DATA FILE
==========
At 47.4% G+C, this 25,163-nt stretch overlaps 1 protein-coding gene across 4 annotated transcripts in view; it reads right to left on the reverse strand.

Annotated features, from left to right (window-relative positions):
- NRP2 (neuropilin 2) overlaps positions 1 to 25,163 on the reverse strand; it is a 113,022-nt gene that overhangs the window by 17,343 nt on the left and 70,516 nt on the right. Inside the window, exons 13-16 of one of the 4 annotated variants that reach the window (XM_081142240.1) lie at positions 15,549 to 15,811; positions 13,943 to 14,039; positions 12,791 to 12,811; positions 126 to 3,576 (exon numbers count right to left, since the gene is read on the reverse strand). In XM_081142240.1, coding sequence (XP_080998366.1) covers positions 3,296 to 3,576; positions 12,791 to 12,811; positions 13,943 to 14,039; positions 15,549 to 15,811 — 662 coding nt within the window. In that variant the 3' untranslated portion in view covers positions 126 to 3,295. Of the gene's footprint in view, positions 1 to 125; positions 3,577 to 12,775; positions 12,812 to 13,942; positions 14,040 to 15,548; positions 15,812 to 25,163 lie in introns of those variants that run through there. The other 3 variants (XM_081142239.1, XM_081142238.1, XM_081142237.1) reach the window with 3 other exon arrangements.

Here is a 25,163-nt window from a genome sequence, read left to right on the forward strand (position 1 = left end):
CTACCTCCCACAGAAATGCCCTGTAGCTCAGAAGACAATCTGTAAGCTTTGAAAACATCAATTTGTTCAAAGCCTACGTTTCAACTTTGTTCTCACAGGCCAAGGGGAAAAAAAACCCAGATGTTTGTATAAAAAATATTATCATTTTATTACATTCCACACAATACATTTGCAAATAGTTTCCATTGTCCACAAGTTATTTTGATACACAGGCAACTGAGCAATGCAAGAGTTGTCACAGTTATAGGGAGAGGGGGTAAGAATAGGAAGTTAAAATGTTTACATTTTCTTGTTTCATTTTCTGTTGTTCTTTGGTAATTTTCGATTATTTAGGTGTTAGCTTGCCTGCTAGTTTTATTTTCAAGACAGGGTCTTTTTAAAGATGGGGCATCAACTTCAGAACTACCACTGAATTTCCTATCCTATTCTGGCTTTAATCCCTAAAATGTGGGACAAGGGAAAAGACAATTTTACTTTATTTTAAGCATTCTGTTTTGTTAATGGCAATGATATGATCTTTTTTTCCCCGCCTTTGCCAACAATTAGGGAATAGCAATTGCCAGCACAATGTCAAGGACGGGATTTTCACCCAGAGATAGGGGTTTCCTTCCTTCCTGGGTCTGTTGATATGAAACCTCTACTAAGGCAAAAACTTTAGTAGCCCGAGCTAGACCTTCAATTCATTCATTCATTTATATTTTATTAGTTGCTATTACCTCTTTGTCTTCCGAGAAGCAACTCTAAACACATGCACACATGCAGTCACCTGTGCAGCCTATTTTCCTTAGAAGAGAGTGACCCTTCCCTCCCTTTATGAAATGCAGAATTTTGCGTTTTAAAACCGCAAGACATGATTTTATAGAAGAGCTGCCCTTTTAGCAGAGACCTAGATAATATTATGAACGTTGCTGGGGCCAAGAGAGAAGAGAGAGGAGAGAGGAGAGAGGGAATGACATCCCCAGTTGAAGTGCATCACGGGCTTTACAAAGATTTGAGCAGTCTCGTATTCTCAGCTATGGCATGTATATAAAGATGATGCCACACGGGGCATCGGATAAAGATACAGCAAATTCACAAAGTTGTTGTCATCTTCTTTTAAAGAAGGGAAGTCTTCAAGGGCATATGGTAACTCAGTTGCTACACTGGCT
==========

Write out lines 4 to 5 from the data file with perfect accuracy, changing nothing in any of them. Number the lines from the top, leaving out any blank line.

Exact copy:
Here is a 25,163-nt window from a genome sequence, read left to right on the forward strand (position 1 = left end):
CTACCTCCCACAGAAATGCCCTGTAGCTCAGAAGACAATCTGTAAGCTTTGAAAACATCAATTTGTTCAAAGCCTACGTTTCAACTTTGTTCTCACAGGCCAAGGGGAAAAAAAACCCAGATGTTTGTATAAAAAATATTATCATTTTATTACATTCCACACAATACATTTGCAAATAGTTTCCATTGTCCACAAGTTATTTTGATACACAGGCAACTGAGCAATGCAAGAGTTGTCACAGTTATAGGGAGAGGGGGTAAGAATAGGAAGTTAAAATGTTTACATTTTCTTGTTTCATTTTCTGTTGTTCTTTGGTAATTTTCGATTATTTAGGTGTTAGCTTGCCTGCTAGTTTTATTTTCAAGACAGGGTCTTTTTAAAGATGGGGCATCAACTTCAGAACTACCACTGAATTTCCTATCCTATTCTGGCTTTAATCCCTAAAATGTGGGACAAGGGAAAAGACAATTTTACTTTATTTTAAGCATTCTGTTTTGTTAATGGCAATGATATGATCTTTTTTTCCCCGCCTTTGCCAACAATTAGGGAATAGCAATTGCCAGCACAATGTCAAGGACGGGATTTTCACCCAGAGATAGGGGTTTCCTTCCTTCCTGGGTCTGTTGATATGAAACCTCTACTAAGGCAAAAACTTTAGTAGCCCGAGCTAGACCTTCAATTCATTCATTCATTTATATTTTATTAGTTGCTATTACCTCTTTGTCTTCCGAGAAGCAACTCTAAACACATGCACACATGCAGTCACCTGTGCAGCCTATTTTCCTTAGAAGAGAGTGACCCTTCCCTCCCTTTATGAAATGCAGAATTTTGCGTTTTAAAACCGCAAGACATGATTTTATAGAAGAGCTGCCCTTTTAGCAGAGACCTAGATAATATTATGAACGTTGCTGGGGCCAAGAGAGAAGAGAGAGGAGAGAGGAGAGAGGGAATGACATCCCCAGTTGAAGTGCATCACGGGCTTTACAAAGATTTGAGCAGTCTCGTATTCTCAGCTATGGCATGTATATAAAGATGATGCCACACGGGGCATCGGATAAAGATACAGCAAATTCACAAAGTTGTTGTCATCTTCTTTTAAAGAAGGGAAGTCTTCAAGGGCATATGGTAACTCAGTTGCTACACTGGCT